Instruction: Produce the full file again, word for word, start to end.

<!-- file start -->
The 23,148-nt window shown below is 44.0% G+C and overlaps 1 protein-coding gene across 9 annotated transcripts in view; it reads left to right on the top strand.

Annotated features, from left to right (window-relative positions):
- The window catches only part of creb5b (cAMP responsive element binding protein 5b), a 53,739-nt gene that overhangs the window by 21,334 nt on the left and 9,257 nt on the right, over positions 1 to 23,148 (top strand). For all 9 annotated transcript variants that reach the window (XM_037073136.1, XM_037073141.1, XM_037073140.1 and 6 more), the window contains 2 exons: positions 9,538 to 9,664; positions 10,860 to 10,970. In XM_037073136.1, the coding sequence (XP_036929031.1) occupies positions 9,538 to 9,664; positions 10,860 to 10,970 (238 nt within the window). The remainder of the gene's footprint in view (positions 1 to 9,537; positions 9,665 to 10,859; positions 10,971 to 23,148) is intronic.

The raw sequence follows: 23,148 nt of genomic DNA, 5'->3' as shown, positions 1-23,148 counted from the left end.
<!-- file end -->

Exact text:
The 23,148-nt window shown below is 44.0% G+C and overlaps 1 protein-coding gene across 9 annotated transcripts in view; it reads left to right on the top strand.

Annotated features, from left to right (window-relative positions):
- The window catches only part of creb5b (cAMP responsive element binding protein 5b), a 53,739-nt gene that overhangs the window by 21,334 nt on the left and 9,257 nt on the right, over positions 1 to 23,148 (top strand). For all 9 annotated transcript variants that reach the window (XM_037073136.1, XM_037073141.1, XM_037073140.1 and 6 more), the window contains 2 exons: positions 9,538 to 9,664; positions 10,860 to 10,970. In XM_037073136.1, the coding sequence (XP_036929031.1) occupies positions 9,538 to 9,664; positions 10,860 to 10,970 (238 nt within the window). The remainder of the gene's footprint in view (positions 1 to 9,537; positions 9,665 to 10,859; positions 10,971 to 23,148) is intronic.

The raw sequence follows: 23,148 nt of genomic DNA, 5'->3' as shown, positions 1-23,148 counted from the left end.